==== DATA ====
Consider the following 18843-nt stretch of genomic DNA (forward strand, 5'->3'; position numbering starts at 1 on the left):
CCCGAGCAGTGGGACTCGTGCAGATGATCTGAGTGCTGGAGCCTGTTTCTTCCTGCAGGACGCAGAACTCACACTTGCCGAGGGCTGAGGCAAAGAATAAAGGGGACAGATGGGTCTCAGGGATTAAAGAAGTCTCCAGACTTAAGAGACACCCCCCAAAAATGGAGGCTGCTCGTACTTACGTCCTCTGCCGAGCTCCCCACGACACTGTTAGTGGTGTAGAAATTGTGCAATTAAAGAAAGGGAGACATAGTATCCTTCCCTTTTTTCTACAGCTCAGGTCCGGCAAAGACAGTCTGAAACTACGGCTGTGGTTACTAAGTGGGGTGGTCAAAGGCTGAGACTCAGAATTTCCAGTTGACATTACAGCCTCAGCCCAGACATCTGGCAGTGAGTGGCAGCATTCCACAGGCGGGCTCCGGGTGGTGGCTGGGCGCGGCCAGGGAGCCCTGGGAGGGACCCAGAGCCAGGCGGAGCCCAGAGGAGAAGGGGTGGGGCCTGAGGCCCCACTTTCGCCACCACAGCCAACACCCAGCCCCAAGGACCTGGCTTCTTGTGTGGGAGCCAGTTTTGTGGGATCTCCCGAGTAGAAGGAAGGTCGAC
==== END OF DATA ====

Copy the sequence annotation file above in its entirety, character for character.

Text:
Consider the following 18843-nt stretch of genomic DNA (forward strand, 5'->3'; position numbering starts at 1 on the left):
CCCGAGCAGTGGGACTCGTGCAGATGATCTGAGTGCTGGAGCCTGTTTCTTCCTGCAGGACGCAGAACTCACACTTGCCGAGGGCTGAGGCAAAGAATAAAGGGGACAGATGGGTCTCAGGGATTAAAGAAGTCTCCAGACTTAAGAGACACCCCCCAAAAATGGAGGCTGCTCGTACTTACGTCCTCTGCCGAGCTCCCCACGACACTGTTAGTGGTGTAGAAATTGTGCAATTAAAGAAAGGGAGACATAGTATCCTTCCCTTTTTTCTACAGCTCAGGTCCGGCAAAGACAGTCTGAAACTACGGCTGTGGTTACTAAGTGGGGTGGTCAAAGGCTGAGACTCAGAATTTCCAGTTGACATTACAGCCTCAGCCCAGACATCTGGCAGTGAGTGGCAGCATTCCACAGGCGGGCTCCGGGTGGTGGCTGGGCGCGGCCAGGGAGCCCTGGGAGGGACCCAGAGCCAGGCGGAGCCCAGAGGAGAAGGGGTGGGGCCTGAGGCCCCACTTTCGCCACCACAGCCAACACCCAGCCCCAAGGACCTGGCTTCTTGTGTGGGAGCCAGTTTTGTGGGATCTCCCGAGTAGAAGGAAGGTCGAC